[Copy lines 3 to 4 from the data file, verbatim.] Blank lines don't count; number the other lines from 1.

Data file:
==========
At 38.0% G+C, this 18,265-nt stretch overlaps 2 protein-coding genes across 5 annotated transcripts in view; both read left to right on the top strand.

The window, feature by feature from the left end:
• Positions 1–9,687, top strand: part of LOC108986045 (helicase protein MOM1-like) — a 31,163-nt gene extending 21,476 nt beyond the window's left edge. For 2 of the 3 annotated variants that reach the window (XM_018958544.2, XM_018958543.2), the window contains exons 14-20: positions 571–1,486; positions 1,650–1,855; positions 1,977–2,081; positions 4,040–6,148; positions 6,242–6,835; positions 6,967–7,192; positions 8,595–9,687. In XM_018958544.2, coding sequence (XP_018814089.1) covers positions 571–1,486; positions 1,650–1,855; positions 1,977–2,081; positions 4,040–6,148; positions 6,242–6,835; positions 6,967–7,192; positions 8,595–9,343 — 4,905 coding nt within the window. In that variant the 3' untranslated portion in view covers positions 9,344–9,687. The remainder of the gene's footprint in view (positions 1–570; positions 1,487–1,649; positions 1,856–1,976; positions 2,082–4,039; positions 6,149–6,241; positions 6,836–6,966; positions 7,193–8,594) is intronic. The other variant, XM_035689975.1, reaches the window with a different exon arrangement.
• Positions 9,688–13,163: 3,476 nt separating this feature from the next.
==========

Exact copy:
• Positions 1–9,687, top strand: part of LOC108986045 (helicase protein MOM1-like) — a 31,163-nt gene extending 21,476 nt beyond the window's left edge. For 2 of the 3 annotated variants that reach the window (XM_018958544.2, XM_018958543.2), the window contains exons 14-20: positions 571–1,486; positions 1,650–1,855; positions 1,977–2,081; positions 4,040–6,148; positions 6,242–6,835; positions 6,967–7,192; positions 8,595–9,687. In XM_018958544.2, coding sequence (XP_018814089.1) covers positions 571–1,486; positions 1,650–1,855; positions 1,977–2,081; positions 4,040–6,148; positions 6,242–6,835; positions 6,967–7,192; positions 8,595–9,343 — 4,905 coding nt within the window. In that variant the 3' untranslated portion in view covers positions 9,344–9,687. The remainder of the gene's footprint in view (positions 1–570; positions 1,487–1,649; positions 1,856–1,976; positions 2,082–4,039; positions 6,149–6,241; positions 6,836–6,966; positions 7,193–8,594) is intronic. The other variant, XM_035689975.1, reaches the window with a different exon arrangement.
• Positions 9,688–13,163: 3,476 nt separating this feature from the next.